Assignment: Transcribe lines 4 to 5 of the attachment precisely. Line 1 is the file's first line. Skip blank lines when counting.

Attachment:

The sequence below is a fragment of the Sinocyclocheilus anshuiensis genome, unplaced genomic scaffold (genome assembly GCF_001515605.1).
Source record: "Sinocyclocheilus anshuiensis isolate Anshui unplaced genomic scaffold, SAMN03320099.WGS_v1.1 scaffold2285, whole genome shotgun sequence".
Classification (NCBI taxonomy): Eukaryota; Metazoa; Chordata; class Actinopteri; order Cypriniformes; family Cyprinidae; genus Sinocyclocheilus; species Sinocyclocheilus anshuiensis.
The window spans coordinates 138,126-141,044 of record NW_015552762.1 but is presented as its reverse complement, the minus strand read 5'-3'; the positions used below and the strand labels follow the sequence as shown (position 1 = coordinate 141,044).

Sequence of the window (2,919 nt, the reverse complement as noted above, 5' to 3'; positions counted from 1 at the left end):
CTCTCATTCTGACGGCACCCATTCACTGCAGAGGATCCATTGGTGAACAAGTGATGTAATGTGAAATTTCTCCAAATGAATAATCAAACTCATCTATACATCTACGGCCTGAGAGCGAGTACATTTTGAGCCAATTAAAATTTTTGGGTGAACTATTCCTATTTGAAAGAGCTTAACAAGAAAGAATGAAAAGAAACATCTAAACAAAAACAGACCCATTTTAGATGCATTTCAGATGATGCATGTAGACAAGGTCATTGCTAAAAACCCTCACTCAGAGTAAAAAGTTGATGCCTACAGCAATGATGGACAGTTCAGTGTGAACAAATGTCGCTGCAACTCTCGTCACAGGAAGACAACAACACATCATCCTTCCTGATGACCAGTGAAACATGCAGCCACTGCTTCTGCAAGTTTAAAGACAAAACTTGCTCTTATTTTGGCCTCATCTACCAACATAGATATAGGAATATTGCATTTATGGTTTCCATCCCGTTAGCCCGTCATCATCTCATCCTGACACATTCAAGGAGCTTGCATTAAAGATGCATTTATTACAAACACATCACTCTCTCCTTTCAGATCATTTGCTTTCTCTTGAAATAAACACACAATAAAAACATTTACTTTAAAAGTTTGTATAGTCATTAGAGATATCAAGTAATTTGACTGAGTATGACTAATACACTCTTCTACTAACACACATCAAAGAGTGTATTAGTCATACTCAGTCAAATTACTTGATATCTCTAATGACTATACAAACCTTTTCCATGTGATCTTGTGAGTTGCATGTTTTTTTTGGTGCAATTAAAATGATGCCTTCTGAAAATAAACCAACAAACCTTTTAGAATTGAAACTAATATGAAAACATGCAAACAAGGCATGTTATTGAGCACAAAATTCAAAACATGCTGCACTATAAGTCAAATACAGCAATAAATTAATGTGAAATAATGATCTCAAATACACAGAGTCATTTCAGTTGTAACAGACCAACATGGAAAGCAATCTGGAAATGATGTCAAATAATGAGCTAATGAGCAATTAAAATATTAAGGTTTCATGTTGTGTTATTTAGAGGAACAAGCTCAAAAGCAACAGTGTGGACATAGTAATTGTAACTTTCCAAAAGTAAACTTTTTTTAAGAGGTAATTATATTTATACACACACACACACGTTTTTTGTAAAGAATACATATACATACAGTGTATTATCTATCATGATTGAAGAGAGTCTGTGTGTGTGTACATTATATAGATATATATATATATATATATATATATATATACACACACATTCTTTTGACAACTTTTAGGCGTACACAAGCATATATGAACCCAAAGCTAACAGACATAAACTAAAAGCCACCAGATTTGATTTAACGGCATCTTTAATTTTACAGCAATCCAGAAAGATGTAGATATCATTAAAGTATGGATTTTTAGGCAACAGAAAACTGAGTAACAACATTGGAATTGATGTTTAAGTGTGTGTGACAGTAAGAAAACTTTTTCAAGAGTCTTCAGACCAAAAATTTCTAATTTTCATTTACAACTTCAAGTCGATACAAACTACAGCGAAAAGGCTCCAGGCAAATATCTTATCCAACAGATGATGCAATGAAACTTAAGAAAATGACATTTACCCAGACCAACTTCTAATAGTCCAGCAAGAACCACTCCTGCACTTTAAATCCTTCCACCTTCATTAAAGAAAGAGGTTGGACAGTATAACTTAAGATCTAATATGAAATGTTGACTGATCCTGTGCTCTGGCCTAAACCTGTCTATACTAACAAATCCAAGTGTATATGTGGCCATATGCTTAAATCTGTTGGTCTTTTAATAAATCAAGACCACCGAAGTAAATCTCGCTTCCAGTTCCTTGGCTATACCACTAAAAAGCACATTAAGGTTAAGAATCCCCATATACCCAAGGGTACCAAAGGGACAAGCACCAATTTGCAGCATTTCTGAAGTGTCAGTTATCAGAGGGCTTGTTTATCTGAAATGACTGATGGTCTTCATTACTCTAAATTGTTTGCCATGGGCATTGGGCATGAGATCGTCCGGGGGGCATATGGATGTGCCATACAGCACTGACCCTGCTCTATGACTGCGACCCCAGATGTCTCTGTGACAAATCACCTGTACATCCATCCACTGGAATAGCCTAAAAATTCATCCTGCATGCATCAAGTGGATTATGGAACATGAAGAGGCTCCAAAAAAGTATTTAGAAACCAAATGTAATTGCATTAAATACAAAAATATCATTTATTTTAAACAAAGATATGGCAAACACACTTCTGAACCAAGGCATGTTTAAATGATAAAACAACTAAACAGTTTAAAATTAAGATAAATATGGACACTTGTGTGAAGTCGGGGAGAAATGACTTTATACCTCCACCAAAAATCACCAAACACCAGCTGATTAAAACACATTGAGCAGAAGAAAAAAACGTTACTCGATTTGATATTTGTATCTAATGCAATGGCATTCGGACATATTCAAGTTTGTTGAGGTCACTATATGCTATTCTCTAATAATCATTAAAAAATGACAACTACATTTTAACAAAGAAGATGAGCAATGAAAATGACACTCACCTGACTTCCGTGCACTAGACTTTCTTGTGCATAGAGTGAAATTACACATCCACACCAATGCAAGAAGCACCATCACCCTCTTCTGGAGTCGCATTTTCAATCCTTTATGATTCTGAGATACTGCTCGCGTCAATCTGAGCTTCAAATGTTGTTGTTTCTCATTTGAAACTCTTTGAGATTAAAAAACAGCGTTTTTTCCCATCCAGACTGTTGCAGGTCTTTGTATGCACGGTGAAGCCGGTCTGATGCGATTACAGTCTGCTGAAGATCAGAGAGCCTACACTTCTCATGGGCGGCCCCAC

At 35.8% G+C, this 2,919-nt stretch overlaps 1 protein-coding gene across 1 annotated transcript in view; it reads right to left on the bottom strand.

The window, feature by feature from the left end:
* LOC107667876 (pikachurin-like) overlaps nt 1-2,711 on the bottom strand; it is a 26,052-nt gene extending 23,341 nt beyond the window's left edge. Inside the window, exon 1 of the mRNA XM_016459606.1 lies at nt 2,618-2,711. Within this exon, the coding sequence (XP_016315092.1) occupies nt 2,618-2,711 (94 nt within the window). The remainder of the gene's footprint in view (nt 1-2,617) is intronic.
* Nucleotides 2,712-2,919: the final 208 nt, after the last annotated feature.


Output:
The window spans coordinates 138,126-141,044 of record NW_015552762.1 but is presented as its reverse complement, the minus strand read 5'-3'; the positions used below and the strand labels follow the sequence as shown (position 1 = coordinate 141,044).

Sequence of the window (2,919 nt, the reverse complement as noted above, 5' to 3'; positions counted from 1 at the left end):